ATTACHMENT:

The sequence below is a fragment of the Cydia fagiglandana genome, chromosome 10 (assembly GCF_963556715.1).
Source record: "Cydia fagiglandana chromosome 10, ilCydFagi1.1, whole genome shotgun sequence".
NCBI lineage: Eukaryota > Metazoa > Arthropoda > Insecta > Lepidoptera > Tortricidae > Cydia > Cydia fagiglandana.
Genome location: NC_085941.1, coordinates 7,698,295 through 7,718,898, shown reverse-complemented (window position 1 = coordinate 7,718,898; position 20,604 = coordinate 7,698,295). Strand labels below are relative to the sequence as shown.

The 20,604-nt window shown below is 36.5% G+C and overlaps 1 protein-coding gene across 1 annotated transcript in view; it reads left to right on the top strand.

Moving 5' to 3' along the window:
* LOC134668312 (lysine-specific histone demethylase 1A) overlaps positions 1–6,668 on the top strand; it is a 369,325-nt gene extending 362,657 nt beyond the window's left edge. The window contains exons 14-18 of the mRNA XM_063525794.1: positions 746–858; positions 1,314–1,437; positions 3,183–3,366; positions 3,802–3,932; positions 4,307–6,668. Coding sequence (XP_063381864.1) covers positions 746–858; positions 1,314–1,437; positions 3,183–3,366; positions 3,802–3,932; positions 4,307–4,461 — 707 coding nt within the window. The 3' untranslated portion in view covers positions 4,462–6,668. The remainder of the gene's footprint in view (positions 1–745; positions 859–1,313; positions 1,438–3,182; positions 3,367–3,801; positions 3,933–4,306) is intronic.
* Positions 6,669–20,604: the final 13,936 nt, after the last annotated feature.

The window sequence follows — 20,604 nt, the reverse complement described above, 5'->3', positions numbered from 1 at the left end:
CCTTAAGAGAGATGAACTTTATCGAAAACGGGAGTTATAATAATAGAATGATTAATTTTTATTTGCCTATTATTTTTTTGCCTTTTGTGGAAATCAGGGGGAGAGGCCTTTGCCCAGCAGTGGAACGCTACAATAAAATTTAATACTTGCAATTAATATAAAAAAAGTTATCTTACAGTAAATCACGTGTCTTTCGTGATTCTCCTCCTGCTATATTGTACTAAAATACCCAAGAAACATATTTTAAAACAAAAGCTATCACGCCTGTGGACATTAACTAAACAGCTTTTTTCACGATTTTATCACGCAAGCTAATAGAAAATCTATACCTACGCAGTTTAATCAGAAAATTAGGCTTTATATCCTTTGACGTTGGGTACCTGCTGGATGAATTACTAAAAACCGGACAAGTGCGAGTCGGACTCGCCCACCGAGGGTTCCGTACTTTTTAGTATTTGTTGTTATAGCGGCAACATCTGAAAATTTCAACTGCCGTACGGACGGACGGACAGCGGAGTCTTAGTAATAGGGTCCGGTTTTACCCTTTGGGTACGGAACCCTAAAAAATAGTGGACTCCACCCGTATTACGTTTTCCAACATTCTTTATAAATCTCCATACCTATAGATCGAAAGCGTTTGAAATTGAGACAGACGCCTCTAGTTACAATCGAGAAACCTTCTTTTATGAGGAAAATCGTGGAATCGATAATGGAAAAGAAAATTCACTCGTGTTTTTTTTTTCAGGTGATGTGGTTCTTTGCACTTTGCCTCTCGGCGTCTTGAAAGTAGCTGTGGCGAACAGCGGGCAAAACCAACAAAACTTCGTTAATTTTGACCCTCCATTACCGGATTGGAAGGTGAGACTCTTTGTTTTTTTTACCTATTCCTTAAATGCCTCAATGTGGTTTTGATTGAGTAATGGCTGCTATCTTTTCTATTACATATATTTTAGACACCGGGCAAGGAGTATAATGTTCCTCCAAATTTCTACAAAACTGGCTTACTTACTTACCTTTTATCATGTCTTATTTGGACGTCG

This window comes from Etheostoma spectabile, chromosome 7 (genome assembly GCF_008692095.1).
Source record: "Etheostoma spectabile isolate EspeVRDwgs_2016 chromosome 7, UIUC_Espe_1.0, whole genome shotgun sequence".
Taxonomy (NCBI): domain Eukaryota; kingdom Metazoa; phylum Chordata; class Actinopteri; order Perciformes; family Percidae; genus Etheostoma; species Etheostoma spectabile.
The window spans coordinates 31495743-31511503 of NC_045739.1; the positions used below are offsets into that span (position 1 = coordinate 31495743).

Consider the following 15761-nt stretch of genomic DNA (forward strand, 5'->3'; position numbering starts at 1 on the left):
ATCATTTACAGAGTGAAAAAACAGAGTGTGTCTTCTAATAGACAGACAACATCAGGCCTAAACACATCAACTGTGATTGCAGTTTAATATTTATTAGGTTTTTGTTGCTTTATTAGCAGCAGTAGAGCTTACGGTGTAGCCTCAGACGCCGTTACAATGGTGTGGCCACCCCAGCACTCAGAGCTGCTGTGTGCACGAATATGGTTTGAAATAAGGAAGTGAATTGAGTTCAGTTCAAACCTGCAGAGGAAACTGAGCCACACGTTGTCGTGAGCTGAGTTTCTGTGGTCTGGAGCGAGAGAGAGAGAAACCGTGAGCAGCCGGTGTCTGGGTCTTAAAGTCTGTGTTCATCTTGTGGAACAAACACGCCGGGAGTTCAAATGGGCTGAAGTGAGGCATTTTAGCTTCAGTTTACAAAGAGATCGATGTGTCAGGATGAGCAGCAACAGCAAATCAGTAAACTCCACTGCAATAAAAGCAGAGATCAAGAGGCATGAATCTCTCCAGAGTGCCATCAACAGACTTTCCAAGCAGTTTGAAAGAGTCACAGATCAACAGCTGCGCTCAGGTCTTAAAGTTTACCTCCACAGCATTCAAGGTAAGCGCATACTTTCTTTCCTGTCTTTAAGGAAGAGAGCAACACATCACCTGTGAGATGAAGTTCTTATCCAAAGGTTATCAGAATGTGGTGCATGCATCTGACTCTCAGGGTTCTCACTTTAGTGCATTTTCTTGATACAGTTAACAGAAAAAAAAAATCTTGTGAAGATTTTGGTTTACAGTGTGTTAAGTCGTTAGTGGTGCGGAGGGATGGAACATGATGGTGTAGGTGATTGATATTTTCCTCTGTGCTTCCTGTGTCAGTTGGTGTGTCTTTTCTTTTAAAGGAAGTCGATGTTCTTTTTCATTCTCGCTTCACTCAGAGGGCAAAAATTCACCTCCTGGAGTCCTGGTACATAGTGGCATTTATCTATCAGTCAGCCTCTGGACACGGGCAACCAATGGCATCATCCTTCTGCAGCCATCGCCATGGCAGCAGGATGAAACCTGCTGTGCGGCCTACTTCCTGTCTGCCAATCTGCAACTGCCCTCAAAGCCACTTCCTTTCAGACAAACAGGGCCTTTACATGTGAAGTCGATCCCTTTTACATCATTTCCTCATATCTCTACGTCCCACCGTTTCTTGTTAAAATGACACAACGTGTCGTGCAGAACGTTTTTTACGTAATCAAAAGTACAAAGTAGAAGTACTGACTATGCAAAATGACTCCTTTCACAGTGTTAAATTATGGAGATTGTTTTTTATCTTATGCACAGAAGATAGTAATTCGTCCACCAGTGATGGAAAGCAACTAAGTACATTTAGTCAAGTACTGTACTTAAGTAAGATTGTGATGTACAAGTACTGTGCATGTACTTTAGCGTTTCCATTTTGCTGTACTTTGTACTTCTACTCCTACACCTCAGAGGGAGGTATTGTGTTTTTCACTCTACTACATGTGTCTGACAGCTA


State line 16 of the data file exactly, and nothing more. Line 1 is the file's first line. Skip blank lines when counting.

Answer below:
ATCATTTACAGAGTGAAAAAACAGAGTGTGTCTTCTAATAGACAGACAACATCAGGCCTAAACACATCAACTGTGATTGCAGTTTAATATTTATTAGGTTTTTGTTGCTTTATTAGCAGCAGTAGAGCTTACGGTGTAGCCTCAGACGCCGTTACAATGGTGTGGCCACCCCAGCACTCAGAGCTGCTGTGTGCACGAATATGGTTTGAAATAAGGAAGTGAATTGAGTTCAGTTCAAACCTGCAGAGGAAACTGAGCCACACGTTGTCGTGAGCTGAGTTTCTGTGGTCTGGAGCGAGAGAGAGAGAAACCGTGAGCAGCCGGTGTCTGGGTCTTAAAGTCTGTGTTCATCTTGTGGAACAAACACGCCGGGAGTTCAAATGGGCTGAAGTGAGGCATTTTAGCTTCAGTTTACAAAGAGATCGATGTGTCAGGATGAGCAGCAACAGCAAATCAGTAAACTCCACTGCAATAAAAGCAGAGATCAAGAGGCATGAATCTCTCCAGAGTGCCATCAACAGACTTTCCAAGCAGTTTGAAAGAGTCACAGATCAACAGCTGCGCTCAGGTCTTAAAGTTTACCTCCACAGCATTCAAGGTAAGCGCATACTTTCTTTCCTGTCTTTAAGGAAGAGAGCAACACATCACCTGTGAGATGAAGTTCTTATCCAAAGGTTATCAGAATGTGGTGCATGCATCTGACTCTCAGGGTTCTCACTTTAGTGCATTTTCTTGATACAGTTAACAGAAAAAAAAAATCTTGTGAAGATTTTGGTTTACAGTGTGTTAAGTCGTTAGTGGTGCGGAGGGATGGAACATGATGGTGTAGGTGATTGATATTTTCCTCTGTGCTTCCTGTGTCAGTTGGTGTGTCTTTTCTTTTAAAGGAAGTCGATGTTCTTTTTCATTCTCGCTTCACTCAGAGGGCAAAAATTCACCTCCTGGAGTCCTGGTACATAGTGGCATTTATCTATCAGTCAGCCTCTGGACACGGGCAACCAATGGCATCATCCTTCTGCAGCCATCGCCATGGCAGCAGGATGAAACCTGCTGTGCGGCCTACTTCCTGTCTGCCAATCTGCAACTGCCCTCAAAGCCACTTCCTTTCAGACAAACAGGGCCTTTACATGTGAAGTCGATCCCTTTTACATCATTTCCTCATATCTCTACGTCCCACCGTTTCTTGTTAAAATGACACAACGTGTCGTGCAGAACGTTTTTTACGTAATCAAAAGTACAAAGTAGAAGTACTGACTATGCAAAATGACTCCTTTCACAGTGTTAAATTATGGAGATTGTTTTTTATCTTATGCACAGAAGATAGTAATTCGTCCACCAGTGATGGAAAGCAACTAAGTACATTTAGTCAAGTACTGTACTTAAGTAAGATTGTGATGTACAAGTACTGTGCATGTACTTTAGCGTTTCCATTTTGCTGTACTTTGTACTTCTACTCCTACACCTCAGAGGGAGGTATTGTGTTTTTCACTCTACTACATGTGTCTGACAGCTA